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Accenture_Rethink_the_Digital_Prop

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Accenture_Rethink_the_Digital_Prop

  1. 1. RethinkingtheDigitalProposition:providinginformationclientsreallyneed 09 Rethinking the Digital Proposition: providing information clients really need Top Ten Challenges for Investment Banks 2014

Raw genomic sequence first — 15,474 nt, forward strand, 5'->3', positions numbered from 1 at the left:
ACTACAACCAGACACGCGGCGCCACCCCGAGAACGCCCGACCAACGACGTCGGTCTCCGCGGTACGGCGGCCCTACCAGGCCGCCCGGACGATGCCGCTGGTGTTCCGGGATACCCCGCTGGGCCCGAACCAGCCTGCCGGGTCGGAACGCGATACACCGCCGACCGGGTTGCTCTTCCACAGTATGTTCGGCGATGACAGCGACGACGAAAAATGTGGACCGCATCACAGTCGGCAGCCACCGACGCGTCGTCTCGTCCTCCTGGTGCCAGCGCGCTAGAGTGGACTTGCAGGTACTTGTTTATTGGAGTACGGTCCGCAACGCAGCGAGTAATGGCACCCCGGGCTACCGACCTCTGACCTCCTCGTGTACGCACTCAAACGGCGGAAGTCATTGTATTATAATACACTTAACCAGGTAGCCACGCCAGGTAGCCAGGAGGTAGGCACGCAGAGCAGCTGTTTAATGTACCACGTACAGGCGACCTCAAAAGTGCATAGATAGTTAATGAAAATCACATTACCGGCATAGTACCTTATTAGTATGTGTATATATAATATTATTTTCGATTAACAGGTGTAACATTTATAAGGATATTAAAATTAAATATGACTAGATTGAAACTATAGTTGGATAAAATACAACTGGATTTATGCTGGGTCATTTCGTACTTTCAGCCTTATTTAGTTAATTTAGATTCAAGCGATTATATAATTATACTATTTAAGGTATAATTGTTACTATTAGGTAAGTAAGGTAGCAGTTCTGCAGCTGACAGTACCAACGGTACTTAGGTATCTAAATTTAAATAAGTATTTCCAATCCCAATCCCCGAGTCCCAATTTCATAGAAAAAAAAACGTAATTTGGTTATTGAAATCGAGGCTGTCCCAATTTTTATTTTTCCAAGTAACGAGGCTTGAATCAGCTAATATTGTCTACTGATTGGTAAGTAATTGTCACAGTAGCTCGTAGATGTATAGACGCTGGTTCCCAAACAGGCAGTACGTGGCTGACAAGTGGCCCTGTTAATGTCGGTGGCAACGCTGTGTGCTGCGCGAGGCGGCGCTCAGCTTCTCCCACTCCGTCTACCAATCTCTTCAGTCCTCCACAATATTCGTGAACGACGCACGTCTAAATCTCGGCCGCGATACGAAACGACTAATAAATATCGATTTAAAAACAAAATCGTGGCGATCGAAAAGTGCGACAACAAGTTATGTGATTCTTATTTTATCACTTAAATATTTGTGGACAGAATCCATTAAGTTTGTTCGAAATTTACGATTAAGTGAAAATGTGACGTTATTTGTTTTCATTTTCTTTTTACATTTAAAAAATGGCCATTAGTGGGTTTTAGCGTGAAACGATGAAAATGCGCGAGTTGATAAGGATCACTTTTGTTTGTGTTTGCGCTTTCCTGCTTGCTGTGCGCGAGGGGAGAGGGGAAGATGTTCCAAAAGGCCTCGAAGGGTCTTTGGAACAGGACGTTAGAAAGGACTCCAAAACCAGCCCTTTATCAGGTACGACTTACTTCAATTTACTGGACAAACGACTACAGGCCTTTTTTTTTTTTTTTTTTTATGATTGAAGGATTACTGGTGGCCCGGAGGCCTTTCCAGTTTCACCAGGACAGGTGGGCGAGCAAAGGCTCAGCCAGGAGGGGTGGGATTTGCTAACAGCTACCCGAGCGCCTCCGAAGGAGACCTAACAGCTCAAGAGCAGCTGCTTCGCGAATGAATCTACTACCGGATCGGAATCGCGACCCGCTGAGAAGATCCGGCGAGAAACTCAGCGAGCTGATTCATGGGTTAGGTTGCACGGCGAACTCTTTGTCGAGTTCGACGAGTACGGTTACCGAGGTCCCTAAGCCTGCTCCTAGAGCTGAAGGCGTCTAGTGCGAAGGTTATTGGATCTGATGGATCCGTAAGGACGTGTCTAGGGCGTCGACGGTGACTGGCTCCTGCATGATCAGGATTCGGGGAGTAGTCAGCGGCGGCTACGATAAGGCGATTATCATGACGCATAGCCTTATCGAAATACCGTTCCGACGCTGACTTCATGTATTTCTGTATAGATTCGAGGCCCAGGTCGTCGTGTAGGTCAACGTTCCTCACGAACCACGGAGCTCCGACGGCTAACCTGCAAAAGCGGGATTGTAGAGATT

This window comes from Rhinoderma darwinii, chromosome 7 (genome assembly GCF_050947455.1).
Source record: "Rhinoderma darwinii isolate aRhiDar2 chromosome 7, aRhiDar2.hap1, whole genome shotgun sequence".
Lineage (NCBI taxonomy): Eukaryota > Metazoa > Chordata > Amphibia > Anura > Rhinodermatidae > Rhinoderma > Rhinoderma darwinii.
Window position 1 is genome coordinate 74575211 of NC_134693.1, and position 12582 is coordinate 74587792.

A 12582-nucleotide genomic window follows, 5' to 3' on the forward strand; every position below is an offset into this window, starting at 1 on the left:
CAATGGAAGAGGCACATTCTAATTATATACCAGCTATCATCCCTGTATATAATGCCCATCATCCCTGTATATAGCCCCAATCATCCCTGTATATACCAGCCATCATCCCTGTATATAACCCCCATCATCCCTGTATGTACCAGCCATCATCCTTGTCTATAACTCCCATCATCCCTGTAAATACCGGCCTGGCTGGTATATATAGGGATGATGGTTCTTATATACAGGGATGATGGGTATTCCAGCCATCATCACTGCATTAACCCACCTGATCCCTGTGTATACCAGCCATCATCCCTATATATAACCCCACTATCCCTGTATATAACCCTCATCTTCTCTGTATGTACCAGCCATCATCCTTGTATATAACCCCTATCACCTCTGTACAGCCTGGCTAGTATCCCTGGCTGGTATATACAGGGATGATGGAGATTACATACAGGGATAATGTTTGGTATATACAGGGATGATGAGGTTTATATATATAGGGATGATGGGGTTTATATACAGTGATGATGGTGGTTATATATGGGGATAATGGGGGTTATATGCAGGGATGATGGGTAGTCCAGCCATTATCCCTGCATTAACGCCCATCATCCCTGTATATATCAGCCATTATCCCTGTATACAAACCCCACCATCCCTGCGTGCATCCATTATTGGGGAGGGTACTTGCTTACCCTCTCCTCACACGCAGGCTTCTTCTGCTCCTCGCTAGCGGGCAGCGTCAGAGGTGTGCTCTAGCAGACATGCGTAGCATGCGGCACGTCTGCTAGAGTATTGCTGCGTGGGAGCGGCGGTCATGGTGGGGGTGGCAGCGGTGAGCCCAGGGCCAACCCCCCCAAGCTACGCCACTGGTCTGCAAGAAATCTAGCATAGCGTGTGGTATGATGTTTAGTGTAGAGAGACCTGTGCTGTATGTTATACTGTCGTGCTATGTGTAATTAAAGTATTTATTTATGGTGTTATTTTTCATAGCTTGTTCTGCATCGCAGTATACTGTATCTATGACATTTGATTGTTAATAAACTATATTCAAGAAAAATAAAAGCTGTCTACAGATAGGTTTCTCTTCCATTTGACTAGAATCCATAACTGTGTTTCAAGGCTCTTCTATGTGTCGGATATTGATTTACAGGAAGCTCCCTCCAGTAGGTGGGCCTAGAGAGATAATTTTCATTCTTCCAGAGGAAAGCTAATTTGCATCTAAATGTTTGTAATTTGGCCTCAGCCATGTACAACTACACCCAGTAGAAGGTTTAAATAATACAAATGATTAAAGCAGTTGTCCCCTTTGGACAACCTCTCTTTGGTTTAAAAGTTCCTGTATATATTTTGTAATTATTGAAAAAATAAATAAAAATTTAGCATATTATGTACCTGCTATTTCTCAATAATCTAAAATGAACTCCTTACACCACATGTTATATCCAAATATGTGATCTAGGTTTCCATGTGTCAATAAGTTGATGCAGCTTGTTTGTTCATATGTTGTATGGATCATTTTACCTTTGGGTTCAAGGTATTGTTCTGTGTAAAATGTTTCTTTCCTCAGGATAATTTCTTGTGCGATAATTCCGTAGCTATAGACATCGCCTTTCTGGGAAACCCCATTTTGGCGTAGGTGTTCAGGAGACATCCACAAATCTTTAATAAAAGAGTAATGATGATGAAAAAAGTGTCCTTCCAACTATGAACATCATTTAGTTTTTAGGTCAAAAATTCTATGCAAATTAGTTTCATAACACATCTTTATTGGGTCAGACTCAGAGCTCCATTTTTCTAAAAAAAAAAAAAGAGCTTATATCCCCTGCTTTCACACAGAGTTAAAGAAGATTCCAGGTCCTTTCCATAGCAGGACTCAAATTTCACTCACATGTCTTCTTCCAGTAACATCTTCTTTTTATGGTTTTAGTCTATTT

2. 2. Rethinking the Digital Proposition: providing information clients really need Investment Banks recognise that digitalisation is necessary to generate new sources of revenue, but are challenged with defining a strategy and supporting business case. As digital businesses, they will need to change how they engage with their employees, alter internal processes and interact with their clients. Digitalisation has become a necessary part of the fabric of which businesses are built upon today to create profitability, growth and differentiation amongst their competitors. Cross-industry insights are key to understanding how high- performing companies are delivering a rich and engaging digital brand experience. Based on a 2013 survey of 300 bank executives performed by Bank Technology News (BTN), Investment Banks are highly focused on enhancing their digital capabilities. The Case for Change The value to be realised through adoption of digital capabilities such as analytics, collaboration tools and Cloud Computing will range from improving the client experience (resulting in greater satisfaction and increased sales) to increased operational efficiencies and cost savings. When Investment Banks become fully integrated digital businesses, they will transform their engagement with clients and, more fundamentally, the way in which they do business. 1. Seamless Collaboration Although initially slow to embrace social media, Investment Banks are adopting collaboration tools that provide direct interaction between back office operations and clients. Having initially used Facebook and Twitter to add to the channels used by Marketing, Investment Banks are now turning to more specialist platforms such as SalesForce Chatter to communicate with clients which are customised and tailored for integration 09 Challenge Positioning for Growth 2